Substance abuse and addictions can be emotionally painful for everyone involved. When complicated by physical or emotional abuse, the pain increases exponentially. Domestic violence and substance abuse are problems that can occur to people of any background.

What types of domestic violence are associated with substance abuse?

Intimate partners (like spouses and boyfriends/girlfriends) and children are the most common victims of domestic violence. In the case of partner abuse, the U.S. Department of Justice released statistics that, in 75% of attacks against a partner, the perpetrator was drinking alcohol before the attack. The Bureau of Justice Statistics indicated that about half of partner murders involved alcohol use. While men can certainly be the victims of domestic violence (and awareness of the problem of domestic violence and substance abuse is increasing in the lesbian, gay, bisexual, and transgender communities), women are particularly vulnerable with nearly 85% of all partner-related crimes being perpetrated against women. The victims of domestic violence are often conflicted by the love that they have for their partner (and often a poor sense of self-esteem) and the violence they experience at his or her hand.

Children who live with parents or guardians – or even other family members – who have problems with substance abuse are at an increased risk for neglect and physical, emotional, and/or sexual abuse. The U.S. Department of Justice reports that about 40% of child abuse cases involve alcohol use prior to the incident of abuse. Even if an addict does not directly abuse the child physically or emotionally, they are likely to use the resources that should go toward caring for the child to fund their addictive behaviors. Children who grew up in families with substance abuse and domestic violence problems are more likely to have behavioral and other problems in the future. Additionally, pregnant mothers who abuse substances put their unborn children at risk for birth defects and other problems.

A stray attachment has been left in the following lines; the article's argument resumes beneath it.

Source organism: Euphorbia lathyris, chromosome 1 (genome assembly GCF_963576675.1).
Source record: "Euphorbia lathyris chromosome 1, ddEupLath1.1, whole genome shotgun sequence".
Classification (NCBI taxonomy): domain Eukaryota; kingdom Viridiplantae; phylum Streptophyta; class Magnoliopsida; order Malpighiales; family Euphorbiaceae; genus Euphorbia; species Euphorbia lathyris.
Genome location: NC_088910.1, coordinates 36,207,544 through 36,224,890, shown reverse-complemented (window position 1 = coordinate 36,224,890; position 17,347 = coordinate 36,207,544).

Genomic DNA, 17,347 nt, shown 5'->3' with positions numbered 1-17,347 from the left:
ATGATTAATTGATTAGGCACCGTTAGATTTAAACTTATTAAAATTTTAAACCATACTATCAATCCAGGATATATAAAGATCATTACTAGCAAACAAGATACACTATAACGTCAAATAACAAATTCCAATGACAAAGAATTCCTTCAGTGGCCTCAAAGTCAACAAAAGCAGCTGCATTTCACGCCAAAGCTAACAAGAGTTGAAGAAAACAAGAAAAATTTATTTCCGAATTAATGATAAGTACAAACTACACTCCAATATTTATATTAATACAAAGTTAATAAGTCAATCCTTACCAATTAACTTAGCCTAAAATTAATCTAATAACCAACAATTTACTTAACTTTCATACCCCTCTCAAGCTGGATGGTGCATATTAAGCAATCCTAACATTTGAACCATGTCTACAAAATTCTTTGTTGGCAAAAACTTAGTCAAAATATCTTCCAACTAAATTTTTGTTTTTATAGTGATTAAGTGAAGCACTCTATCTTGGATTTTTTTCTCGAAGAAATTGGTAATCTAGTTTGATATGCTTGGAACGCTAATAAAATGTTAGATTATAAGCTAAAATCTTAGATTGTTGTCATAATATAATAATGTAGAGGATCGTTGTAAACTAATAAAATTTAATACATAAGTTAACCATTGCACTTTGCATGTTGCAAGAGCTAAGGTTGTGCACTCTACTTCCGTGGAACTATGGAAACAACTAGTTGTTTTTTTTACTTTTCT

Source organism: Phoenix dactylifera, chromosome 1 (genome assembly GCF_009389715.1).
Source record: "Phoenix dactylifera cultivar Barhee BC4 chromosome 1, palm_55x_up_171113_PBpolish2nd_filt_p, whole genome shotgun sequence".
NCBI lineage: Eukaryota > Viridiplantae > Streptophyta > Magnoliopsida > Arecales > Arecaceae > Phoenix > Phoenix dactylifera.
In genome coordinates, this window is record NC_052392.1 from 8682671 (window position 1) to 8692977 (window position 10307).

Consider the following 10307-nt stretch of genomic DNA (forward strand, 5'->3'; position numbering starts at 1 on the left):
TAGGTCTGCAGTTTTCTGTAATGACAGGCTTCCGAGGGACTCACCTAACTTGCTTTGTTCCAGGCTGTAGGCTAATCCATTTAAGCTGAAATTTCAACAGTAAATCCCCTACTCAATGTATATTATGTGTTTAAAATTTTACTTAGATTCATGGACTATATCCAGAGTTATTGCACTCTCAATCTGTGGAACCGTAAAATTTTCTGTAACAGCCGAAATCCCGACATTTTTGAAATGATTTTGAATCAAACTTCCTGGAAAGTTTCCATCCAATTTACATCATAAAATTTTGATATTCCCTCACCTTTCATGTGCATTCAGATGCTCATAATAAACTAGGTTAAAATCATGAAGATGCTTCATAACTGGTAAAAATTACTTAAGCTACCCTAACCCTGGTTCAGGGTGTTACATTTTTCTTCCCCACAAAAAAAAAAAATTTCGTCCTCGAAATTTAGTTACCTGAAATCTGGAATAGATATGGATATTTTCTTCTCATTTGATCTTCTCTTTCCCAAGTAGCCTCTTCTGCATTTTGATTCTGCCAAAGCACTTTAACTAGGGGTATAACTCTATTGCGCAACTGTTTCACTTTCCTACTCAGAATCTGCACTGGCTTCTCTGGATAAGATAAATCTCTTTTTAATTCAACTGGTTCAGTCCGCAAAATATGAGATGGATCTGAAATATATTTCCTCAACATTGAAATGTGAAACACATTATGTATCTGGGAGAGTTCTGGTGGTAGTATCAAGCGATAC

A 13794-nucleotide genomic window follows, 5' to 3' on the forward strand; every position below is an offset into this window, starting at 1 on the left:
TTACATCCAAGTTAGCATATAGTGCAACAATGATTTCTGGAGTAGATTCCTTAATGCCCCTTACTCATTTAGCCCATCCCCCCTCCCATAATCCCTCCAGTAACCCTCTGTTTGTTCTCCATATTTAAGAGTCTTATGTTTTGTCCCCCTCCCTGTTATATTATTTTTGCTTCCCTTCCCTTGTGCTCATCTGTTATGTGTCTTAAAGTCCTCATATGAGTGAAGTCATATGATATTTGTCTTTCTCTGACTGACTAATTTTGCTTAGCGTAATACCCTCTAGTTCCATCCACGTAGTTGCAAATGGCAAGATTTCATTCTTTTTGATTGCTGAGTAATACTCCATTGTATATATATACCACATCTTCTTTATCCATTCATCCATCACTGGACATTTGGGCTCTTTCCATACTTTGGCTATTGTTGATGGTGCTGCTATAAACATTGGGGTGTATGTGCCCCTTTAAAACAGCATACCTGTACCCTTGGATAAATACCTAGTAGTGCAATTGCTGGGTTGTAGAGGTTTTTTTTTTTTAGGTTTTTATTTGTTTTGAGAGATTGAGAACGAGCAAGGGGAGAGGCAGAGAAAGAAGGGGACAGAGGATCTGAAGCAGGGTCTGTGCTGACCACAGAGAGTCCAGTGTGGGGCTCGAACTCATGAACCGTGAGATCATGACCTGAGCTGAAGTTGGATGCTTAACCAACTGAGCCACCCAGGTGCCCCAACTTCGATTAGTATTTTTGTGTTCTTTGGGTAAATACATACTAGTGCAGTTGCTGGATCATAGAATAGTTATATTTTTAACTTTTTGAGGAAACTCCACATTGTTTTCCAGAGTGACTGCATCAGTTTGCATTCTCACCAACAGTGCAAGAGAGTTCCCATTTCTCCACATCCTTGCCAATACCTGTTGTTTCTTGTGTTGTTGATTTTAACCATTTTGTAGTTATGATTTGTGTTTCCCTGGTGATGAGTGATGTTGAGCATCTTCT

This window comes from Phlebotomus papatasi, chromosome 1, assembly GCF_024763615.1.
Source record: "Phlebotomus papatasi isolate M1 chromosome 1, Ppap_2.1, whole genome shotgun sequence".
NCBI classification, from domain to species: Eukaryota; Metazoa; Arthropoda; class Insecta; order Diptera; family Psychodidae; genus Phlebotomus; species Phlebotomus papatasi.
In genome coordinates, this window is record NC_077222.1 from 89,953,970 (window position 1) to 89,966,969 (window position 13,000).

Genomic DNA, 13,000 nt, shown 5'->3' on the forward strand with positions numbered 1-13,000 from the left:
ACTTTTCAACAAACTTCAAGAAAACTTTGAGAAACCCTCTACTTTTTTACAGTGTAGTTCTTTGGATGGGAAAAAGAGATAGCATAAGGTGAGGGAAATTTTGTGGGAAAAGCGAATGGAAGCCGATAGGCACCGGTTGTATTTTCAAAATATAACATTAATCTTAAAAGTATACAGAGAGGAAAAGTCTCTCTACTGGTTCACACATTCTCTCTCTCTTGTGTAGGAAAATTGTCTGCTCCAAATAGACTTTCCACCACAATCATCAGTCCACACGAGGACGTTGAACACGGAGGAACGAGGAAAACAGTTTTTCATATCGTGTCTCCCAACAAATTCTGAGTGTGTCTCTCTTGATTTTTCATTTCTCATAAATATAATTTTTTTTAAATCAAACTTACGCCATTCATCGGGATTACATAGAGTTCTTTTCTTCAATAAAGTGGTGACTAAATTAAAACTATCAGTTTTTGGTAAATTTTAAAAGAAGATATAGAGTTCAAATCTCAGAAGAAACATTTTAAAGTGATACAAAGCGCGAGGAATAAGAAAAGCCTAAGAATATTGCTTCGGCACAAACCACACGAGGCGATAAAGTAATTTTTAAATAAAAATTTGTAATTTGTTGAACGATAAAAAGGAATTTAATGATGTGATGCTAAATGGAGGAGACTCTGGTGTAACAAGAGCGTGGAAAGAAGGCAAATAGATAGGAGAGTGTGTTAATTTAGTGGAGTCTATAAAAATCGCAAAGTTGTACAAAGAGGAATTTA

Why does domestic violence sometimes lead to substance abuse?

Research indicates that the victims of domestic violence are more likely to engage in substance abuse in the short- and long-term. Females who have been abused are 15 times more likely to abuse alcohol and 9 times more likely to abuse drugs than others who have not been the victims of domestic violence (National Coalition Against Domestic Violence). Alcohol and other substances serve as "avoidance coping" and help the person avoid addressing the real problem by dulling their sense of reality. The problem can last decades according to the National Center on Addiction and Abuse, which reports that nearly 70% of women receiving treatment for substance abuse problems have an incident of sexual abuse in their past.

What should I do if I know someone who is in a situation of domestic violence?

If you or someone you know is involved in domestic violence, you should consider seeking professional help. Call your local government office or Church office to be directed to agencies in your neighborhood that can help you either leave your situation or give you advice about how to help someone in a situation of domestic violence. These agencies respect your confidentiality and can provide you and your children with a safe, substance- and violence-free environment. Many medical professionals are required to report suspected domestic violence, so your local hospital may be a good place to go if your community does not have other resources available. The perpetrator's substance abuse problems will eventually need to be addressed, but first, get yourself to a safe place.